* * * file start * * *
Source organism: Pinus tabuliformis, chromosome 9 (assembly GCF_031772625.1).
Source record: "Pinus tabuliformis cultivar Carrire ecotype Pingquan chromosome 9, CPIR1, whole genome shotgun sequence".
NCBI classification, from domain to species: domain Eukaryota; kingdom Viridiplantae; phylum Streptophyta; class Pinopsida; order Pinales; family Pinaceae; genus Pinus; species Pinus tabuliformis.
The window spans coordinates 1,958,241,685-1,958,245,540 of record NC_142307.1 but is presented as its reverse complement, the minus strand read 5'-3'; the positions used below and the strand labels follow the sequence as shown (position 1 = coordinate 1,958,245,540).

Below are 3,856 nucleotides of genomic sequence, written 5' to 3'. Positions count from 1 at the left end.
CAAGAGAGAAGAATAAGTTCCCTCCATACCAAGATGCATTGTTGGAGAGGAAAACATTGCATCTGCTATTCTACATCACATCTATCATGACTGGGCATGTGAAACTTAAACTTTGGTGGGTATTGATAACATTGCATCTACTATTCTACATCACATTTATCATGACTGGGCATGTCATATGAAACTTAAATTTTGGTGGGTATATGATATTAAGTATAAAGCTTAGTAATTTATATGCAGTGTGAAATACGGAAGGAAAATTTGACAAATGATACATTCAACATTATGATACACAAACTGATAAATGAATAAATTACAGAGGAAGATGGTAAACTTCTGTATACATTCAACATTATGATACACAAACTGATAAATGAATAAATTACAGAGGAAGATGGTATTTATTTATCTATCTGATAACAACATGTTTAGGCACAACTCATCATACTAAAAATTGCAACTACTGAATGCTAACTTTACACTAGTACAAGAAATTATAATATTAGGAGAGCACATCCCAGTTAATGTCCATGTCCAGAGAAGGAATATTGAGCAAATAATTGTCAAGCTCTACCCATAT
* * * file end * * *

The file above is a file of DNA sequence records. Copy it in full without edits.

Source organism: Pinus tabuliformis, chromosome 9 (assembly GCF_031772625.1).
Source record: "Pinus tabuliformis cultivar Carrire ecotype Pingquan chromosome 9, CPIR1, whole genome shotgun sequence".
NCBI classification, from domain to species: domain Eukaryota; kingdom Viridiplantae; phylum Streptophyta; class Pinopsida; order Pinales; family Pinaceae; genus Pinus; species Pinus tabuliformis.
The window spans coordinates 1,958,241,685-1,958,245,540 of record NC_142307.1 but is presented as its reverse complement, the minus strand read 5'-3'; the positions used below and the strand labels follow the sequence as shown (position 1 = coordinate 1,958,245,540).

Below are 3,856 nucleotides of genomic sequence, written 5' to 3'. Positions count from 1 at the left end.
CAAGAGAGAAGAATAAGTTCCCTCCATACCAAGATGCATTGTTGGAGAGGAAAACATTGCATCTGCTATTCTACATCACATCTATCATGACTGGGCATGTGAAACTTAAACTTTGGTGGGTATTGATAACATTGCATCTACTATTCTACATCACATTTATCATGACTGGGCATGTCATATGAAACTTAAATTTTGGTGGGTATATGATATTAAGTATAAAGCTTAGTAATTTATATGCAGTGTGAAATACGGAAGGAAAATTTGACAAATGATACATTCAACATTATGATACACAAACTGATAAATGAATAAATTACAGAGGAAGATGGTAAACTTCTGTATACATTCAACATTATGATACACAAACTGATAAATGAATAAATTACAGAGGAAGATGGTATTTATTTATCTATCTGATAACAACATGTTTAGGCACAACTCATCATACTAAAAATTGCAACTACTGAATGCTAACTTTACACTAGTACAAGAAATTATAATATTAGGAGAGCACATCCCAGTTAATGTCCATGTCCAGAGAAGGAATATTGAGCAAATAATTGTCAAGCTCTACCCATAT